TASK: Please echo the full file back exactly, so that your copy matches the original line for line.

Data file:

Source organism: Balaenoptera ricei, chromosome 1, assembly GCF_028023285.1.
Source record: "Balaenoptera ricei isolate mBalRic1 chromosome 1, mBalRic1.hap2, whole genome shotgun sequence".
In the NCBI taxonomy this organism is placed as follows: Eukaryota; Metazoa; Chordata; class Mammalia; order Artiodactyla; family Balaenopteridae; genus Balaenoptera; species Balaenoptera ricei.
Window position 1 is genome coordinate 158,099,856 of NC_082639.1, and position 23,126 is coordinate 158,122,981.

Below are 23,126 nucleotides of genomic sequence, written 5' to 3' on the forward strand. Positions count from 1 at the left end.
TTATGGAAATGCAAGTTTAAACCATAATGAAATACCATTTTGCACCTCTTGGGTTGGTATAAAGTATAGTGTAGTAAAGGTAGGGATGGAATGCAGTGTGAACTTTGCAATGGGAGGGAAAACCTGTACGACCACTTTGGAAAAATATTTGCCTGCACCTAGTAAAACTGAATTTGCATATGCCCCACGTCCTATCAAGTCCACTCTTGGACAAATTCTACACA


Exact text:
Source organism: Balaenoptera ricei, chromosome 1, assembly GCF_028023285.1.
Source record: "Balaenoptera ricei isolate mBalRic1 chromosome 1, mBalRic1.hap2, whole genome shotgun sequence".
In the NCBI taxonomy this organism is placed as follows: Eukaryota; Metazoa; Chordata; class Mammalia; order Artiodactyla; family Balaenopteridae; genus Balaenoptera; species Balaenoptera ricei.
Window position 1 is genome coordinate 158,099,856 of NC_082639.1, and position 23,126 is coordinate 158,122,981.

Below are 23,126 nucleotides of genomic sequence, written 5' to 3' on the forward strand. Positions count from 1 at the left end.
TTATGGAAATGCAAGTTTAAACCATAATGAAATACCATTTTGCACCTCTTGGGTTGGTATAAAGTATAGTGTAGTAAAGGTAGGGATGGAATGCAGTGTGAACTTTGCAATGGGAGGGAAAACCTGTACGACCACTTTGGAAAAATATTTGCCTGCACCTAGTAAAACTGAATTTGCATATGCCCCACGTCCTATCAAGTCCACTCTTGGACAAATTCTACACA